Wednesday Morning Cheat Sheet: 3 Stories Moving Markets
The markets were mixed in Asia overnight. The S&P/ASX 200 climbed nearly half a percent while the Hang Seng was off fractionally. Japan’s Nikkei fell sharply, losing over 2.5 percent on fears that the country’s new stimulus plan may overheat the economy. The drop nearly erases the index’s gains over the past four days.
European markets were all trading down heading in to the opening bell on Wall Street. Brent crude oil was up slightly at $110.47 per barrel, while gold moved down to $1,675.00 per ounce.
At 8:30 a.m.: S&P: -0.34%, Dow: -0.34%, NASDAQ: -0.03%.
The Bureau of Labor Statistics reported that the Consumer Price Index for All Urban Consumers was unchanged in December, and up 1.7 percent for the past 12 months. The core rate for all items less food and energy rose 0.1 percent.
1) The U.S. Treasury has said that the only way it can prevent default is to siphon retirement funds from government workers. In a letter to U.S. House of Representatives Speaker John Boehner (R-Ohio), Treasury Secretary Timothy Geithner said that the government will have to temporarily stop investing in the Government Securities Investment Fund in order to finance operations until the debt ceiling is (hopefully) raised.
Writing to Boehner and other leaders of Congress, Geithner reiterated that failure to raise the debt ceiling “would cause irreparable harm to the American economy and to the livelihoods of all Americans.”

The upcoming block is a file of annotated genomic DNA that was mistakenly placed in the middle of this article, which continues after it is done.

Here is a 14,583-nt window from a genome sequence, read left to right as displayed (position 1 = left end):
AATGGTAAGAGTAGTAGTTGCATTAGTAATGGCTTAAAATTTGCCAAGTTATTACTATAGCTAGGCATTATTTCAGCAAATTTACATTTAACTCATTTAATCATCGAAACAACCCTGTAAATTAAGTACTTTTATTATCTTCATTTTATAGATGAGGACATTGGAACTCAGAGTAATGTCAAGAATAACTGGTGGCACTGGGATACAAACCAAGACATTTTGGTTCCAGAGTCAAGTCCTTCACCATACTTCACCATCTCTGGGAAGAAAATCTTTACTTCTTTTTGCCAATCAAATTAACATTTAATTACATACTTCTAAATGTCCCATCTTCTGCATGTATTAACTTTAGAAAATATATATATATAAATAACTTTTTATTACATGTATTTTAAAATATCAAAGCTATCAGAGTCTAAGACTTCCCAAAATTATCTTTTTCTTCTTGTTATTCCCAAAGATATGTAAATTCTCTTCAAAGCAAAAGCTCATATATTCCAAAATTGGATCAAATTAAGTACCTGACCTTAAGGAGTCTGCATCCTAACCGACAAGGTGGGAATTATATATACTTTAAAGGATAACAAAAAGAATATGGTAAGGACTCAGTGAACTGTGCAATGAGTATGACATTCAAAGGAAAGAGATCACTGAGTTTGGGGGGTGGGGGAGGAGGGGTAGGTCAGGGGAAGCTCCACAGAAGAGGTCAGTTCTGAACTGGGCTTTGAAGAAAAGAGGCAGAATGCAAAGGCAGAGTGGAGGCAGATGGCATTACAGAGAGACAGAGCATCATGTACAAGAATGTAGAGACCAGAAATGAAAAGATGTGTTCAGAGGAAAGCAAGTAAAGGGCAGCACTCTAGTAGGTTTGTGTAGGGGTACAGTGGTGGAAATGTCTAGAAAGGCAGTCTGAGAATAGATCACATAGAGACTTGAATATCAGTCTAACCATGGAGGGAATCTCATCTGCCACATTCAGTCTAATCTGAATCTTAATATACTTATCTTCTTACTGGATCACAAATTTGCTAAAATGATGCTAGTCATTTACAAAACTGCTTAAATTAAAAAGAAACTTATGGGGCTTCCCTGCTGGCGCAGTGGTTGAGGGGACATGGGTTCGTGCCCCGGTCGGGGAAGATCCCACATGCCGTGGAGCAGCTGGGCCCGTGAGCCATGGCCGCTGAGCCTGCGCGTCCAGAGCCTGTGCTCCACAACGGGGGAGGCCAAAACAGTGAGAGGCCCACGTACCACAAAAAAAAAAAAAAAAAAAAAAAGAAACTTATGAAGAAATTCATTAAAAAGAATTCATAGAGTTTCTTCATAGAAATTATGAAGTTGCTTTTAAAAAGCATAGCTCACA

2) “Four years after the onset of the global financial crisis, the worst appears to be over,” begins a report by the World Bank. “However, the global economy remains fragile, as high-income countries continue to suffer from volatility and slow growth.”
The World Bank estimates that global GDP grew 2.3 percent in 2012, and forecasts 2.4 percent growth in 2013, 3.1 percent growth in 2014, and 3.3 percent growth in 2015. High-income countries grew just 1.3 percent in 2012, compared to 5.1 percent growth for developing countries.
3) China’s trade surplus with the U.S. may be as much as a quarter smaller than current estimates, according to a new analysis by the Organisation for Economic Co-operation and Development and the World Trade Organization. The analysis uses a value-added approach that takes every country in a supply chain or manufacturing process, and offers a more complete picture of the commercial relationship between countries.
For example, the OECD-WTO study found that China’s bilateral trade surplus with the U.S. is actually about 25 percent smaller than currently reported because of foreign-sourced content in Chinese exports. Another example is that as much as one-third of the total value of cars exported for Germany is sourced from other countries.
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